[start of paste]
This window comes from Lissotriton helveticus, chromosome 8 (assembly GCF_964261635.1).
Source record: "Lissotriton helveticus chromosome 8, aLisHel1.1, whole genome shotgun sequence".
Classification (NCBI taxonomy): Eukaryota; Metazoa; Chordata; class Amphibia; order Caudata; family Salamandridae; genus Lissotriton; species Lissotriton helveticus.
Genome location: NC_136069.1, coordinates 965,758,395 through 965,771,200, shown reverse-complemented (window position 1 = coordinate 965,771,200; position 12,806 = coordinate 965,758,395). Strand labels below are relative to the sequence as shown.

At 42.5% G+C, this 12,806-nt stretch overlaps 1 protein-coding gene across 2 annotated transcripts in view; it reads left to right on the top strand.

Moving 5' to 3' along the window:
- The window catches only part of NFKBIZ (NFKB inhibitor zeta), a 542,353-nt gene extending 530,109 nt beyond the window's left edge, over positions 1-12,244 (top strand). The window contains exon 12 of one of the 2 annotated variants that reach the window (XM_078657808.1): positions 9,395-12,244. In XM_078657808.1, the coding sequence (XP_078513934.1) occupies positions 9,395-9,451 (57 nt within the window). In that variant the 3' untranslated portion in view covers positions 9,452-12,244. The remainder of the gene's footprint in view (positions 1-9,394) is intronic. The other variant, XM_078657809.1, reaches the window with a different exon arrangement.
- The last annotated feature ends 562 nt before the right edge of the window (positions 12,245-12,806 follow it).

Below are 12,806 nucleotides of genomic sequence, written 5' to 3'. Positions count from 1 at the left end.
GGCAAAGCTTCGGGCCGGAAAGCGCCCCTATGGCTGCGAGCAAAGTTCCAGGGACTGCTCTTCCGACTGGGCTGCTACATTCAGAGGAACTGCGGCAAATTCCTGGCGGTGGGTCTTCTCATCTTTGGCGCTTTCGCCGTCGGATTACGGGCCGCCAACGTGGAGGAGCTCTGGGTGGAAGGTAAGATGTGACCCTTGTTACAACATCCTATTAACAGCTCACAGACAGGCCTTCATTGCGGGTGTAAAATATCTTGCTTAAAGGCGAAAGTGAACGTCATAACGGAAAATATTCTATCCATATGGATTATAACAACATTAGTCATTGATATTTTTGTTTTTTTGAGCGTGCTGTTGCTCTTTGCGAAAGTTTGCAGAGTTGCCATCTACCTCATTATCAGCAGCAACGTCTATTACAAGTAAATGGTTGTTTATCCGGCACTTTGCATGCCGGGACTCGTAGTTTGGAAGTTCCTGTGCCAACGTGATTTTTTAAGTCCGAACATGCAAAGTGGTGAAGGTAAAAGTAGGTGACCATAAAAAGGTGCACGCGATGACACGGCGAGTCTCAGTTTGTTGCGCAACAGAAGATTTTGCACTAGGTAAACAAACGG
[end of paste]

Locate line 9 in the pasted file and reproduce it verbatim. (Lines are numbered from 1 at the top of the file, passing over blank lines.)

Below are 12,806 nucleotides of genomic sequence, written 5' to 3'. Positions count from 1 at the left end.